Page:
The Border Collie is a brilliant and responsive dog. It excels at obedience, agility and Frisbee (TM), and is a singular competitor at various sports such as sheepdog trials. They thrive on positive reinforcement training, are sensitive and are very trainable. The Border Collie is highly energetic with great stamina. The best way to keep a Collie happy – especially among kids and other dogs – is to provide them with adequate attention, extensive daily exercise, and activities to keep them from getting bored. If the owner does not demonstrate proper leadership and dominance, a Collie may behave with hostility toward other dogs of the same sex. While they must not be left unsupervised with small non-canine pets, there are nevertheless many Border Collies that live harmoniously with family cats. Socialization of the puppy is the solution to prevent timidity from taking root in the dog.
Collies are restless in the pursuit to please. This is most obvious when they try to respond to requests or commands. This also means that they will tire of the owner who does not provide an adequate amount of attention. Prospective owners who are looking for a family pet should consider other similar but calmer breeds, such as show line Australian Shepherds and Shetland Sheepdogs. If there is insufficient activity, or if the dog is left to grow bored or restless, then it will create its own ways to keep busy – often resulting in varying degrees of destructive behavior. If left alone for long periods with nothing to do, they may also develop a host of behavioral problems. Boredom and separation anxiety may also lead to attempts to escape from the yard. Strong herding instincts may also impel them to try to herd children and strangers; training to discourage these behaviors is critical. Lastly, dominance issues vary from dog to dog, which means that the Collie is certainly not an ideal breed for first-time owners, much less for owners with easily-swayed authority.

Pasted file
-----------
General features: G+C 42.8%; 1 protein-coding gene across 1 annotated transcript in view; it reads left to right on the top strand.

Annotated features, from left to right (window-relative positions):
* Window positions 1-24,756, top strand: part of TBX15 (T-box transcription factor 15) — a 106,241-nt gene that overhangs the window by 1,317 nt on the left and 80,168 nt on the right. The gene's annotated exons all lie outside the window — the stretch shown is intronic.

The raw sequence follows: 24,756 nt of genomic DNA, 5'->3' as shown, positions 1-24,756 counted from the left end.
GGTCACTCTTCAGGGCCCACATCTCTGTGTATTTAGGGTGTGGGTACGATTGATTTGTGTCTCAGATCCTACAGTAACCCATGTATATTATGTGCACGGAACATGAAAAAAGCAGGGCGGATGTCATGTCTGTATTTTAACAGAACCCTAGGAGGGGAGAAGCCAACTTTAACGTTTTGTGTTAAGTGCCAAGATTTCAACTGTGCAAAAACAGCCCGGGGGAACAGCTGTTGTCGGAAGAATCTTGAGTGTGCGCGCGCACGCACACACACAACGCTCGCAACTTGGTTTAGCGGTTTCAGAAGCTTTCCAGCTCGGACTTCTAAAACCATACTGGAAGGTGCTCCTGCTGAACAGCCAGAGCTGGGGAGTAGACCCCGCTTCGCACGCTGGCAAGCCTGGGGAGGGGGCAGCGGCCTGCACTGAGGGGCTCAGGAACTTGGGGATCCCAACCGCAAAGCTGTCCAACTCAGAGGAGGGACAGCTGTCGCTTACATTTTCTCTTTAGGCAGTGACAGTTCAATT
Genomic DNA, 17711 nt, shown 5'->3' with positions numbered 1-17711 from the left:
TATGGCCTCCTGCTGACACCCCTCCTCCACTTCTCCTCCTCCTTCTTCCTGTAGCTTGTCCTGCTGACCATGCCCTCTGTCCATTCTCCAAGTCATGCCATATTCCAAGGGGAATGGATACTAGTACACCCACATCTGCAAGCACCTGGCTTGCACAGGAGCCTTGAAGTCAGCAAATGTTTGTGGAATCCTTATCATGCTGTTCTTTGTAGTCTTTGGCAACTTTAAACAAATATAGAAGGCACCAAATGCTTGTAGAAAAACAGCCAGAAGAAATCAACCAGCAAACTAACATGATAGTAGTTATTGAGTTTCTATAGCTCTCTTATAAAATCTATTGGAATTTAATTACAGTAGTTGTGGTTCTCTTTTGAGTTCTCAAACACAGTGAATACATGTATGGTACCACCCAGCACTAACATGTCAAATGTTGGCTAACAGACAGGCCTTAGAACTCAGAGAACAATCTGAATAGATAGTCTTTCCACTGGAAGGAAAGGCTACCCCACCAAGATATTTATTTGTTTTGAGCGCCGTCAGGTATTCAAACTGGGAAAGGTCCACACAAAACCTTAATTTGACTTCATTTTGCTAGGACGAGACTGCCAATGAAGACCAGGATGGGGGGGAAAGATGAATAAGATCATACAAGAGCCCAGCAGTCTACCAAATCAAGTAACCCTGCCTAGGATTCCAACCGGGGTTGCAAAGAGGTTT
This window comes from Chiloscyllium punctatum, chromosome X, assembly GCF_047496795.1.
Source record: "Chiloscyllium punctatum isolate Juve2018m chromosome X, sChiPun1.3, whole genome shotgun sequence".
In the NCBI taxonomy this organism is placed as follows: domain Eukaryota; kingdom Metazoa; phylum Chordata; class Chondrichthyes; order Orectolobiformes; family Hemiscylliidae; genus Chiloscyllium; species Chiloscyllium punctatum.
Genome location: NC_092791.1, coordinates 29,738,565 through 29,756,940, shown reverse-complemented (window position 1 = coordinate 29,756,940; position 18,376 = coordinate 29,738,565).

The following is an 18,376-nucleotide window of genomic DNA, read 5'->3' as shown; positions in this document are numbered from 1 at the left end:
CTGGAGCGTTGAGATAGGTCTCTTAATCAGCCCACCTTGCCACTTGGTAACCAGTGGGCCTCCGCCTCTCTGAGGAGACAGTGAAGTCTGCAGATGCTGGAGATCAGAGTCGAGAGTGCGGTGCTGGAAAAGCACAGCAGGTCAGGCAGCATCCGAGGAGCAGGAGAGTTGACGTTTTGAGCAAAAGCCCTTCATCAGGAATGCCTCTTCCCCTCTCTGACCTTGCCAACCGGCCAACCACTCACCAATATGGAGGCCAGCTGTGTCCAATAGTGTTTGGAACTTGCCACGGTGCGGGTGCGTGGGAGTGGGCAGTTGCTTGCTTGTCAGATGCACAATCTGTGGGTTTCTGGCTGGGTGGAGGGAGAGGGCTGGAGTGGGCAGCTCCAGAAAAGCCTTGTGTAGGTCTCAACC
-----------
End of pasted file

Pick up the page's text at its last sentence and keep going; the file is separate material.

Socialization and obedience during the puppy years of the dog are ideal. The Border Collie is quick to soak in its training, especially when positive reinforcement methods are utilized. The dog learns most effectively through encouragement, fairness, consistency, and respect. Their sensitive nature clams up when they are treated in an ill-mannered way. Their brilliance shows in activities such as police work, herding, Frisbee trials, Flyball, search and rescue, and competitive obedience. Border Collies are also used successfully as therapy dogs and guide dogs for the blind.